The Commission notes the measures that Bell TV has taken to limit fraud by account stacking and is aware, in particular, of the details of the Bell TV user account verification program mentioned above. The Commission is of the view that the program is appropriate, though it cannot take the place of an electronic verification of the equipment’s location.



In light of the above, the Commission concludes that the measures implemented by Bell TV take into account the evolution of methods used for signal theft, that the measures are appropriate and that, at the present time, no corrective action is necessary. Accordingly, the Commission dismisses the complaint filed by QMI related to Bell TV’s practices to combat signal theft.
  Secretary General
  This decision is available in alternative format upon request, and may also be examined in PDF format or in HTML at the following Internet site:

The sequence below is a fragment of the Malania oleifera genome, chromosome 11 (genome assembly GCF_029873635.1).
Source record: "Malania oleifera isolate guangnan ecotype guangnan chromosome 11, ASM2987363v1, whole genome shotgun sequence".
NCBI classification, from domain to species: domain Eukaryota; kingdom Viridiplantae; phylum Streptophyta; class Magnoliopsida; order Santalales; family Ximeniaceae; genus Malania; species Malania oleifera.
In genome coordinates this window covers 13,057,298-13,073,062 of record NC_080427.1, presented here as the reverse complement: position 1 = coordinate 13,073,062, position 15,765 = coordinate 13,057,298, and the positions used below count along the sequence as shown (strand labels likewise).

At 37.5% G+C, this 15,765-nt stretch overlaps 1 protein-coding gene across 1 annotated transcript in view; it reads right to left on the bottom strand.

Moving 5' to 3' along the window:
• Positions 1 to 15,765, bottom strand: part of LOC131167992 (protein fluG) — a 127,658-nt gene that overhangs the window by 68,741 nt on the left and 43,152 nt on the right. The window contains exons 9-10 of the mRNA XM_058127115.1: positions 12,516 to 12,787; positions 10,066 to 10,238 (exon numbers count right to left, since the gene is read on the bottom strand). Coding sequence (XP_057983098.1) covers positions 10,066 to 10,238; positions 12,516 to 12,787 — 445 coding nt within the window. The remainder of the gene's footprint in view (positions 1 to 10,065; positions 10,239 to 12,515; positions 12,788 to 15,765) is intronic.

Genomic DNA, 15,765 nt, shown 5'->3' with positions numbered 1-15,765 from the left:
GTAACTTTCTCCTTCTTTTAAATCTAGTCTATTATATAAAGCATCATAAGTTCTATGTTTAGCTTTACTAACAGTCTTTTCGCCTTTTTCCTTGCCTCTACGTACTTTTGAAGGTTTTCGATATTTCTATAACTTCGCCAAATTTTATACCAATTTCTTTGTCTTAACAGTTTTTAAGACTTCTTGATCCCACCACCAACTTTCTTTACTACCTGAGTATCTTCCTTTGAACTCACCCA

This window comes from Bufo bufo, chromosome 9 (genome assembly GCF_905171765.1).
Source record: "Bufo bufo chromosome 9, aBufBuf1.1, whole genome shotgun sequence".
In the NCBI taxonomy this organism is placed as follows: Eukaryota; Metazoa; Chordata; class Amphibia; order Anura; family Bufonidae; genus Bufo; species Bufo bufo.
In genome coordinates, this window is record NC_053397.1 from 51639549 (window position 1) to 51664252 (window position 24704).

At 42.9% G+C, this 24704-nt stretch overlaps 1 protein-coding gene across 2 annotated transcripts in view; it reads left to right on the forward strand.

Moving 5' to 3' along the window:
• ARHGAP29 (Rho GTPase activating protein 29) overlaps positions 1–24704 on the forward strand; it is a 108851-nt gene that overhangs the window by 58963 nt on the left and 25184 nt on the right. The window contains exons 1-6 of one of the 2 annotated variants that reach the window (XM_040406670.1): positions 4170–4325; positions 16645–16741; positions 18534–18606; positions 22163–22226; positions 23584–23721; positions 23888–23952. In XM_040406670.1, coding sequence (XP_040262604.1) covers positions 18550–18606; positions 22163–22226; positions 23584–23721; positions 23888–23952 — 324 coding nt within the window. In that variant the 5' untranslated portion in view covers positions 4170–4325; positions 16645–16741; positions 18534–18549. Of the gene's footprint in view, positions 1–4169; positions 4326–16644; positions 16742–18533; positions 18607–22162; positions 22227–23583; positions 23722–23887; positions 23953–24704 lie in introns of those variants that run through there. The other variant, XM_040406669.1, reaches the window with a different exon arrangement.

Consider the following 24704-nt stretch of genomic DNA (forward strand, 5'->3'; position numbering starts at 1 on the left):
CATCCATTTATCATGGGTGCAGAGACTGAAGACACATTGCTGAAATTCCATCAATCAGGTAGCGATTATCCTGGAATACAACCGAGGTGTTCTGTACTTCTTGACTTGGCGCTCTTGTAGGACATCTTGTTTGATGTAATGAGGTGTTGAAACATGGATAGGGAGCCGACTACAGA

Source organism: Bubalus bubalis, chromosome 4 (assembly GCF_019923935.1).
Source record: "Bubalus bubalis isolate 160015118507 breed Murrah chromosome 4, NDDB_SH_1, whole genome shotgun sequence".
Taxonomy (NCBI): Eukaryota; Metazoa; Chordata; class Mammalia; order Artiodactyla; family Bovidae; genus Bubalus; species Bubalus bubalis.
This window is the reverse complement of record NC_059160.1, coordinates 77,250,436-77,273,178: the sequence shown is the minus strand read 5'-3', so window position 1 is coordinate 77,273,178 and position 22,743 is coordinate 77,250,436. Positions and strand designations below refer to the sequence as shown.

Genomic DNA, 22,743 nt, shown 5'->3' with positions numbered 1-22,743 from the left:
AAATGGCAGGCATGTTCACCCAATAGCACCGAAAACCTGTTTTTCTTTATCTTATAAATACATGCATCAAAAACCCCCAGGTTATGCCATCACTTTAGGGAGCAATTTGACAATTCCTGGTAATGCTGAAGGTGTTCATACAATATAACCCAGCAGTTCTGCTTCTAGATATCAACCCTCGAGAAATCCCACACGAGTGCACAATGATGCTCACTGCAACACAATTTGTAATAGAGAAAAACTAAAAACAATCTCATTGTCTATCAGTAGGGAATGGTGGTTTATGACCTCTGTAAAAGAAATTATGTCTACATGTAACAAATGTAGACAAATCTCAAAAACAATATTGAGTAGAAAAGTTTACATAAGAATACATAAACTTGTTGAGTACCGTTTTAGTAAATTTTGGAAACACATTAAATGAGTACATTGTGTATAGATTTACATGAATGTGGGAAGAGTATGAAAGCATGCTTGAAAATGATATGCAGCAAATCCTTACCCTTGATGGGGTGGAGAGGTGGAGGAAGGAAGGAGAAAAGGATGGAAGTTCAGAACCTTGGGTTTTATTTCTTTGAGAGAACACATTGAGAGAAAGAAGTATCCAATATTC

1 Free-to-air broadcast signal receivers can be used legally to receive unencrypted satellite signals such as third-language programs originating in Europe, the Middle East and Asia or religious programming originating from the United States that are generally unavailable from broadcasting distribution undertakings.

2 Fraud by account stacking consists of authorizing several receivers under the same account number at a specific address and then sending the receivers to different addresses. This type of account stacking differs from that considered by the Commission in Determination with respect to the marketing and billing practice by which a broadcasting distribution undertaking treats the provision of service to separate dwellings owned by the same person as a single subscription, Broadcasting Public Notice 2006-133, 20 October 2006, in which the Commission examined the circumstances where account stacking could be legitimate.